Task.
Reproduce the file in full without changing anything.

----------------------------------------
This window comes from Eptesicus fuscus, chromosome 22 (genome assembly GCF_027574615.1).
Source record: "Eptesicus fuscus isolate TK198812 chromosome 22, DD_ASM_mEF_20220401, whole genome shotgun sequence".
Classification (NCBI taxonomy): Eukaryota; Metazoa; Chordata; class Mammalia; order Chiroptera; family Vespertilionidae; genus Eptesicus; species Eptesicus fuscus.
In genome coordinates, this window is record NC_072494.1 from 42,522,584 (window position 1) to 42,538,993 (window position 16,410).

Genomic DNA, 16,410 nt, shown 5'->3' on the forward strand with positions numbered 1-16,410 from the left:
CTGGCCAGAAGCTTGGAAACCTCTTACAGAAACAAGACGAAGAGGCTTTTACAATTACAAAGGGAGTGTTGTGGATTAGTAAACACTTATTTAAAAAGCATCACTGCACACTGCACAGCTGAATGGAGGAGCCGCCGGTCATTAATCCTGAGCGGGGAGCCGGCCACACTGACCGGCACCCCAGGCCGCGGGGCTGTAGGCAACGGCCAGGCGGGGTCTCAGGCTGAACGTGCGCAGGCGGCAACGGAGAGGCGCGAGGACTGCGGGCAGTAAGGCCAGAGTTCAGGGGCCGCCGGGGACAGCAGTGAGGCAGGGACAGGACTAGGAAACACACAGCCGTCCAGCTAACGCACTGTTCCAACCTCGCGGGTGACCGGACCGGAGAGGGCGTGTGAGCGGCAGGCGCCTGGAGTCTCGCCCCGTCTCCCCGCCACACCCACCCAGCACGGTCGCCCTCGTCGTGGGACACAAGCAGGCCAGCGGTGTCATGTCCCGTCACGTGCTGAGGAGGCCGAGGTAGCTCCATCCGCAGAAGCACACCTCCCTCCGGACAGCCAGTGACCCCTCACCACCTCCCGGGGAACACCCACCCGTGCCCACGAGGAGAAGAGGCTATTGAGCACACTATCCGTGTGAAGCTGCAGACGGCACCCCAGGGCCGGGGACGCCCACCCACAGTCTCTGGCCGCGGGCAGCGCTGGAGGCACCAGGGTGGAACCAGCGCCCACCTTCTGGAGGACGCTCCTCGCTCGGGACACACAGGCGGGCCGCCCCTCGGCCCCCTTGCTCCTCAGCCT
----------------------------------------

This window comes from Eptesicus fuscus, chromosome 22 (genome assembly GCF_027574615.1).
Source record: "Eptesicus fuscus isolate TK198812 chromosome 22, DD_ASM_mEF_20220401, whole genome shotgun sequence".
Classification (NCBI taxonomy): Eukaryota; Metazoa; Chordata; class Mammalia; order Chiroptera; family Vespertilionidae; genus Eptesicus; species Eptesicus fuscus.
In genome coordinates, this window is record NC_072494.1 from 42,522,584 (window position 1) to 42,538,993 (window position 16,410).

Genomic DNA, 16,410 nt, shown 5'->3' on the forward strand with positions numbered 1-16,410 from the left:
CTGGCCAGAAGCTTGGAAACCTCTTACAGAAACAAGACGAAGAGGCTTTTACAATTACAAAGGGAGTGTTGTGGATTAGTAAACACTTATTTAAAAAGCATCACTGCACACTGCACAGCTGAATGGAGGAGCCGCCGGTCATTAATCCTGAGCGGGGAGCCGGCCACACTGACCGGCACCCCAGGCCGCGGGGCTGTAGGCAACGGCCAGGCGGGGTCTCAGGCTGAACGTGCGCAGGCGGCAACGGAGAGGCGCGAGGACTGCGGGCAGTAAGGCCAGAGTTCAGGGGCCGCCGGGGACAGCAGTGAGGCAGGGACAGGACTAGGAAACACACAGCCGTCCAGCTAACGCACTGTTCCAACCTCGCGGGTGACCGGACCGGAGAGGGCGTGTGAGCGGCAGGCGCCTGGAGTCTCGCCCCGTCTCCCCGCCACACCCACCCAGCACGGTCGCCCTCGTCGTGGGACACAAGCAGGCCAGCGGTGTCATGTCCCGTCACGTGCTGAGGAGGCCGAGGTAGCTCCATCCGCAGAAGCACACCTCCCTCCGGACAGCCAGTGACCCCTCACCACCTCCCGGGGAACACCCACCCGTGCCCACGAGGAGAAGAGGCTATTGAGCACACTATCCGTGTGAAGCTGCAGACGGCACCCCAGGGCCGGGGACGCCCACCCACAGTCTCTGGCCGCGGGCAGCGCTGGAGGCACCAGGGTGGAACCAGCGCCCACCTTCTGGAGGACGCTCCTCGCTCGGGACACACAGGCGGGCCGCCCCTCGGCCCCCTTGCTCCTCAGCCT